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  • Should NAICS Small Business Size Standards be increased?

    Posted on November 23rd, 2011 anna 1 comment

    I talk to a many small businesses who aspire to sell their services and products to federal agencies. And when I explain to them that a “small business” under their NAICS Code is any business that makes $25M a year or less, they say, “25 MILLION?!” and they deflate a little.
    How can a truly small business compete with a $25-Mil company? or even a $5-Mil company?

    Another day, another conversation – this time with a small government contractor who is afraid of hitting the small business set-aside threshold and having to compete “with the big guys” in Full-and-Open competitions without any preference. “Raise the size standards to $30 or $50M” they say.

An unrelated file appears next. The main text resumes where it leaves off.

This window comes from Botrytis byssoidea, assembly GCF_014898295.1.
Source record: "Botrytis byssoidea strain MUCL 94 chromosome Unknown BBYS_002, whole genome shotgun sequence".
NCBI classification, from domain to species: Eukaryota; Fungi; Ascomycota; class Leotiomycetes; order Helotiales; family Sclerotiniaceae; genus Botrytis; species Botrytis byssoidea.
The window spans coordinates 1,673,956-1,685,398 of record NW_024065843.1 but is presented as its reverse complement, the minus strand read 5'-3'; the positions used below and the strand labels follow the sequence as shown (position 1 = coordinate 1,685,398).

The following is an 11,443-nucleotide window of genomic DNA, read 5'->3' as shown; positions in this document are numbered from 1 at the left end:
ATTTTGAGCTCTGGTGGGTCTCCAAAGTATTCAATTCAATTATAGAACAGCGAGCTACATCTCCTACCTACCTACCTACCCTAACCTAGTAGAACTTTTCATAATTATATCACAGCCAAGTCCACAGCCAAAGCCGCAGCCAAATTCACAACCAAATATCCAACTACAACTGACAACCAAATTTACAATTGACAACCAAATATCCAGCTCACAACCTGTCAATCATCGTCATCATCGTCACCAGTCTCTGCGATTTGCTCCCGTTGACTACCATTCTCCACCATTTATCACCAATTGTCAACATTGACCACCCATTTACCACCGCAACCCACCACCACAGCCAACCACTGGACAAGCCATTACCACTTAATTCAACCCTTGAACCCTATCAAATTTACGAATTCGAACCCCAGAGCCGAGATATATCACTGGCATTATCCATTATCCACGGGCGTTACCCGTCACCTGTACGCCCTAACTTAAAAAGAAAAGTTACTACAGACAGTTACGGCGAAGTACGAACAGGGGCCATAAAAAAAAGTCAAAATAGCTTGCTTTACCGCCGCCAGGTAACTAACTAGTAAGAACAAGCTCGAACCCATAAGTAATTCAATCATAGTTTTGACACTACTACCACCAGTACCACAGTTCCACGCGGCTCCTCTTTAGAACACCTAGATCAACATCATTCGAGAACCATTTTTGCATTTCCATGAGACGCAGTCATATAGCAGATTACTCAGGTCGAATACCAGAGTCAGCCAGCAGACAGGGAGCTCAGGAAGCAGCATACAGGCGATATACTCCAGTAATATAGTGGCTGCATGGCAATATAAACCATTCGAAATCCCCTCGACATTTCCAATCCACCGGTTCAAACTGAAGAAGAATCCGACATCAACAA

HOLD ON! I call shenanigans. If the purpose of set-asides is to allow truly small businesses to compete for work otherwise unattainable in a competitive environment, how high or how low does the SBA need to set the bar? Who are we trying to protect – the truly small businesses, or the growing enterprises that simply haven’t ballooned yet?

    The capitalist in me argues that if a business can’t compete on the merits, well maybe it shouldn’t compete altogether.  Of course, there’s always an element of social policy when the world’s biggest buyer happens to be your customer, and that customer can in fact mandate policy as it writes the check.  So who should the SBA protect?